Today, Siegfried Luger, publisher of LED professional, talked with Mr. Ed van den Kieboom, Conference Director Smart Lighting Event, and with Dr. Bruno Smets, Chair Conference Committee Smart Lighting Event, about the ongoing conference in Frankfurt.
Luger: What's Smart Lighting per definition? How do you define it exactely?
Kieboom/Smets: With the introduction of Solid-State Lighting the lighting industry is becoming digital in the long run. There is the assumption that with this transition to digital lighting will become more efficient, but will also create the right condition for the people's working and living environment, for their well-being, and, over time, also their health. In the past the lighting conditions were given but in the future the lighting conditions will be on demand - let's say based on customer and consumer requirements. The main driver is digital lighting and we can say it's the marriage between the lighting industry and the semiconductor industry.
Luger: How many people are attending the Smart Lighting Event, right now?
Kieboom/Smets: There are 248 people here at the show.
Luger: From yesterday's and today's talks what can be seen as technology trends for the future or in other words which technologies are required in this digital world - as you mentioned - and what should be improved in technologies when we look to smart lighting applications?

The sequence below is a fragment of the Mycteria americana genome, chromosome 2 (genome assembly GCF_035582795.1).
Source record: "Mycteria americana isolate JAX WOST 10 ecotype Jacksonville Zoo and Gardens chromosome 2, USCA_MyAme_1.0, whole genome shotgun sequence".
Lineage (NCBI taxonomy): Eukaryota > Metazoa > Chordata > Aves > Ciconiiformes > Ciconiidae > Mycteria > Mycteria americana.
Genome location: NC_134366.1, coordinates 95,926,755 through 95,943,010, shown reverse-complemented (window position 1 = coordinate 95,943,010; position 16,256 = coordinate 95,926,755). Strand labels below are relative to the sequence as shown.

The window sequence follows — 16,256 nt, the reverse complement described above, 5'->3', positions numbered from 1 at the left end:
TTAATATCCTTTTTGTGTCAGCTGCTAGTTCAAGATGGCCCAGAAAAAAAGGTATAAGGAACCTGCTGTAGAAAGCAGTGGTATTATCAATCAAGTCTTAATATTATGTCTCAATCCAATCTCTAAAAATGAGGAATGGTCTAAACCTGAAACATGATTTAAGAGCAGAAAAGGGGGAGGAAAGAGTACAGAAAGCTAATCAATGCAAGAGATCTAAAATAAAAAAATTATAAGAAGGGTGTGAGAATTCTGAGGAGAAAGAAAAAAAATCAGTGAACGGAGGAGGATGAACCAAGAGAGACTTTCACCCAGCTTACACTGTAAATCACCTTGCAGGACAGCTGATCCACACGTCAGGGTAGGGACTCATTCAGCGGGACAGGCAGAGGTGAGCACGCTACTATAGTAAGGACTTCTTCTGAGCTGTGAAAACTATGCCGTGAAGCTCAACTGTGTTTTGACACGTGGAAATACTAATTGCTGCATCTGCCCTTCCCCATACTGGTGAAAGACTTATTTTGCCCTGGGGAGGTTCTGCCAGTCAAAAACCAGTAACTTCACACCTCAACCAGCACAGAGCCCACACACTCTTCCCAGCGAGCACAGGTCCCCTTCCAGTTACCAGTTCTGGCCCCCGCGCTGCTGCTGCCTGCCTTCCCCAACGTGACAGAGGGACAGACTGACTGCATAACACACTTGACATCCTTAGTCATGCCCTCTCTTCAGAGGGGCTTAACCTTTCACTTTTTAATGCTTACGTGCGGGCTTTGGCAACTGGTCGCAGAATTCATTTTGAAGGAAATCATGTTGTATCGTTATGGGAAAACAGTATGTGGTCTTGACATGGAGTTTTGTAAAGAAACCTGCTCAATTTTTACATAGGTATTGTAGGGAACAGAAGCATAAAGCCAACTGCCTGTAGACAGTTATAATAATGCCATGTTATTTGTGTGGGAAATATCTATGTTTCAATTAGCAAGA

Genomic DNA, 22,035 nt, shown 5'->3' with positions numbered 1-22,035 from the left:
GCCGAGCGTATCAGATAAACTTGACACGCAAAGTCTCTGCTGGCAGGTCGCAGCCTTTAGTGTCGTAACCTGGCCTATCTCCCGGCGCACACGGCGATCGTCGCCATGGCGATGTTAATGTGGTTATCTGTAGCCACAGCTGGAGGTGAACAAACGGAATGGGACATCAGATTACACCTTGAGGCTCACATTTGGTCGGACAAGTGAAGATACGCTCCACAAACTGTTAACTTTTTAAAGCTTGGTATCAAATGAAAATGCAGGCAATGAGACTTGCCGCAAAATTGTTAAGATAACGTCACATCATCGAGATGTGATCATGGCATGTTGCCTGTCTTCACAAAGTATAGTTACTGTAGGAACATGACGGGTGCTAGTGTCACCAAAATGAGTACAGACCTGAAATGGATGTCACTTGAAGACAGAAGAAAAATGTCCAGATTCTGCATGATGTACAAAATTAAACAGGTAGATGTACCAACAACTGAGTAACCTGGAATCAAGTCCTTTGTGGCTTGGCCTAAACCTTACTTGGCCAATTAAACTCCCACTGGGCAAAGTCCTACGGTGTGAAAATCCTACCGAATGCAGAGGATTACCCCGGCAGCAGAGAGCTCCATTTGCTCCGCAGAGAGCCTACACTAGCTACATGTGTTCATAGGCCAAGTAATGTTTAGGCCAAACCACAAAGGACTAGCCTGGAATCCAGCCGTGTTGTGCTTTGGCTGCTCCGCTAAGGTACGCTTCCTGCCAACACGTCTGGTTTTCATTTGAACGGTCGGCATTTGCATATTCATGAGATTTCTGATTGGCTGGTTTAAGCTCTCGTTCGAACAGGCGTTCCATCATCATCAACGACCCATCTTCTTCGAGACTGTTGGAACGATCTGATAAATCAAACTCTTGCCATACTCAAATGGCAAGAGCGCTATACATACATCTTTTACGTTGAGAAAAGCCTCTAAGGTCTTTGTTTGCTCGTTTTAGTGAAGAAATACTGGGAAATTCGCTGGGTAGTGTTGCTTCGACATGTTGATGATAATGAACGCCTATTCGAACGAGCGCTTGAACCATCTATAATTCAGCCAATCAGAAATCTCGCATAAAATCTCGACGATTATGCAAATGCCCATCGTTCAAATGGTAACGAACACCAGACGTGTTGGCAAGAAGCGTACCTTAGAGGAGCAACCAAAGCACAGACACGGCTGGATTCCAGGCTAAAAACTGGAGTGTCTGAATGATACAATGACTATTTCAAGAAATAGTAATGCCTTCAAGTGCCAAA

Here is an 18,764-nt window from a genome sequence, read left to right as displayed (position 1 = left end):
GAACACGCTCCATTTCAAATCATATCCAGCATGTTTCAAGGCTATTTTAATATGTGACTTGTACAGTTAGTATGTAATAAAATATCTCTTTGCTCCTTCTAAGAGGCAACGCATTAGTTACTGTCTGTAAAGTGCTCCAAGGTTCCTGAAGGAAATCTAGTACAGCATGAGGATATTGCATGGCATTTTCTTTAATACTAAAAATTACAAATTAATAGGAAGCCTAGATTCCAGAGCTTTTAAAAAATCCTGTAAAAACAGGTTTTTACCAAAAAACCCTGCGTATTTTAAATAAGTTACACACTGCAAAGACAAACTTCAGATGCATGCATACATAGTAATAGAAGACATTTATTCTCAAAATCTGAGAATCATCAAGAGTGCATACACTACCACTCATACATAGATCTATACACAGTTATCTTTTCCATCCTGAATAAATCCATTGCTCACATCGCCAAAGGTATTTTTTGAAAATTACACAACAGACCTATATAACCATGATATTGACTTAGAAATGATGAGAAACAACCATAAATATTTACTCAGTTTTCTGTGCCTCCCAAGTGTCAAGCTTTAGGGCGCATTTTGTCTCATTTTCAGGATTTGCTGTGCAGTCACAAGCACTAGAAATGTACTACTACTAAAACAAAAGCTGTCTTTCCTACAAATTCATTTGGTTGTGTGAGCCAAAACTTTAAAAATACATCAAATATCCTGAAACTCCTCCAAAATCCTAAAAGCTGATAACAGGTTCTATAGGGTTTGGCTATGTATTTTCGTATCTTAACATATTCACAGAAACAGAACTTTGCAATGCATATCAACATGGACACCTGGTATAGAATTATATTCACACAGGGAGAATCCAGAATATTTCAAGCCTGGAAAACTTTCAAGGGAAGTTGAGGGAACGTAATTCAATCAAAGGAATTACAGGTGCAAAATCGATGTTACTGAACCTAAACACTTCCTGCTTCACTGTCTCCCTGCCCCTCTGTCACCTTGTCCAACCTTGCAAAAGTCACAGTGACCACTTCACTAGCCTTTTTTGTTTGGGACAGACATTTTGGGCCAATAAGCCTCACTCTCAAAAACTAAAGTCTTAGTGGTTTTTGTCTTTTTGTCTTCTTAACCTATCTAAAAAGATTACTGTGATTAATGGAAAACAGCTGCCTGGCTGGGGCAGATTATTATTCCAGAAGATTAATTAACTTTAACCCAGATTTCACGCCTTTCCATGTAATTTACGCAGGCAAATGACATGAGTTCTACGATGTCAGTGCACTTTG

Kieboom/Smets: In this digital world controls exist in a very limited level. What you see is that nearly all communications and protocols are proprietary. So there's the need for common standards as in other applications to boost the acceptance of the digital systems. Additionally, it is to say that the standards of today are not the standards of tomorrow. If we move the business into more system and solution orientation, and if we talk about user-interface, then new devices like mobile phones and tablets will become new devices for communication and interfacing.
Another interesting aspect is that the lighting industry is moving to low-power/voltage applications. It could be that in the future our environment is based on low-voltage grids. This would also revolutionize the infrastructure of lighting systems, e.g. in combination with renewable energy sources.
Luger: What's the general outlook then of the lighting industry?
Kieboom/Smets: There's a variety of representatives of different communities in the audience. The presentations given had a very wide prospective and a broad range of topics. According to the the discussions it seems that the lighting industry is looking for a new identity. This identity will surly not be based on traditional stakeholders from the lighting industry but coming from a variety of stakeholders such as lighting designers, utility companies, construction companies, architects, and many more. This new stakeholder situation came out very clearly. So the lighting industry has to create this new identity.